When it comes to bankruptcy advice, it seems plenty of people are giving it – but not all of these people are actually qualified to be dispensing the kind of advice that could have such an impact on your credit score, your finances, and your life in general.
Bad Bankruptcy Advice is Everywhere
From the well-meaning but misinformed friend to the piles of misrepresentative articles that are floating around on the World Wide Web, bad bankruptcy advice is almost as common as pop-ups and banner ads. So how can you separate the bad advice from the good?
Simple, use this article as a guide:
- Perhaps a friend told you that you don’t need a bankruptcy lawyer, or maybe you think you know enough about bankruptcy to try to file on your own. But if you’re about to file for bankruptcy on your own, it’s time to take a step back and think this through. Between properly filing the paperwork, showing up for court and dealing with creditors, a bankruptcy attorney can make all the difference between a smooth bankruptcy case – and one that completely destroys your finances.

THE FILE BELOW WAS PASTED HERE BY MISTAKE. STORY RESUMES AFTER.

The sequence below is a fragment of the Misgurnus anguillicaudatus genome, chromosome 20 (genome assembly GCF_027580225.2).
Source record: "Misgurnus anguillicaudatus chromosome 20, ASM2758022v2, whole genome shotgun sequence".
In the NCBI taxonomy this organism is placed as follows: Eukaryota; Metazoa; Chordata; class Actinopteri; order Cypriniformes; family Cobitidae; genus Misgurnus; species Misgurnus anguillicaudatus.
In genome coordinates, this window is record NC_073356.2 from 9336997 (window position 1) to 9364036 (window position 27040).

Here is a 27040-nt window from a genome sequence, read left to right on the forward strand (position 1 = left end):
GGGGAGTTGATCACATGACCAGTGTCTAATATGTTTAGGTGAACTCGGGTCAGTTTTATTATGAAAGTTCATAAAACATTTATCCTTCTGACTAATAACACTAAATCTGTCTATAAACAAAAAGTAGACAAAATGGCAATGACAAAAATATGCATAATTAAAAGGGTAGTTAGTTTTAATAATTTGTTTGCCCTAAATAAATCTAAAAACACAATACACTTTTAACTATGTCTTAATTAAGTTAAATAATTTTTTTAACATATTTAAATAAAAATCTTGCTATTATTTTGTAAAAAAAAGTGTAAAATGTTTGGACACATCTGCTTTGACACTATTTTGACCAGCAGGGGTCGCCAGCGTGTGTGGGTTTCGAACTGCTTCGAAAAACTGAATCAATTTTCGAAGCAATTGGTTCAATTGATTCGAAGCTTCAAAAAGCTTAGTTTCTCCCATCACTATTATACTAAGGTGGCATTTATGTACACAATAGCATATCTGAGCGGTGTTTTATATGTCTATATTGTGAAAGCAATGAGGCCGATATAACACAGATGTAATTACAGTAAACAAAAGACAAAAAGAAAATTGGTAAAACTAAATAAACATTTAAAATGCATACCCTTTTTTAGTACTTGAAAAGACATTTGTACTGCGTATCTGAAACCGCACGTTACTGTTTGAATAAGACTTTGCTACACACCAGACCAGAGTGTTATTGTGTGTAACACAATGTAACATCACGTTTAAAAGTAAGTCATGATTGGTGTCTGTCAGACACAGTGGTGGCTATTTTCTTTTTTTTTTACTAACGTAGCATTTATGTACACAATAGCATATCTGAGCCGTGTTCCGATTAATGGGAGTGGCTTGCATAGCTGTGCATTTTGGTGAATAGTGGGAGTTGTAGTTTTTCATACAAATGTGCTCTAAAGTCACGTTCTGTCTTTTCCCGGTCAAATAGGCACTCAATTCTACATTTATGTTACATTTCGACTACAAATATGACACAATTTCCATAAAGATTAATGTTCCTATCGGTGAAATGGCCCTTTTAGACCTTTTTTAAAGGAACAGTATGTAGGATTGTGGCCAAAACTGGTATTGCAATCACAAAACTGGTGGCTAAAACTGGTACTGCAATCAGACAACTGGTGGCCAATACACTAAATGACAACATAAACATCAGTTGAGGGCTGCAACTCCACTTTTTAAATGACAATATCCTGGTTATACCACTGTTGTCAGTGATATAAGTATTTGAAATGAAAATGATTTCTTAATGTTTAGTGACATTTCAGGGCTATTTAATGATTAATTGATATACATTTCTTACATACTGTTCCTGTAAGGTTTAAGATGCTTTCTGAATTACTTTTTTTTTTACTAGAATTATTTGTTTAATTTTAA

- On a similar note, many people think it’s a great idea to use the services of a “bankruptcy petition preparer” in the belief that they’ll save money by avoiding hiring a bankruptcy lawyer. Buyer beware: these so-called petitioner preparers are nothing more than paralegals who have absolutely no legal certifications or background to be handling your bankruptcy case. If you’re considering going this route, do yourself – and your finances – a favor: don’t.
- A run-of-the-mill bankruptcy attorney may be giving you bad advice in an effort to solicit your business. For example, one consumer watchdog company reported that a bankruptcy attorney was handing out letters proclaiming that Chapter 13 was not bankruptcy, but in fact just another type of repayment plan. Of course, Chapter 13 is a type of bankruptcy that wipes out some debts while allowing you to repay others. If a bankruptcy attorney is leaning too hard to make a sale, steer clear.
- More bad bankruptcy advice comes in the guise of well-meaning friends who may still see bankruptcy as a financial disaster with permanent repercussions. Perhaps they tell you not to file because they mistakenly believe that you’ll never recover from it – however, in most bankruptcy cases, the mark on your credit score only lasts for seven to ten years. Additionally, with good financial behavior, you can start taking out loans (albeit at higher interest rates) or credit cards within just a couple of years.
- When it comes to your financial future, don’t play around with bad bankruptcy advice – contact a reputable Dallas bankruptcy attorney to see what your real options are.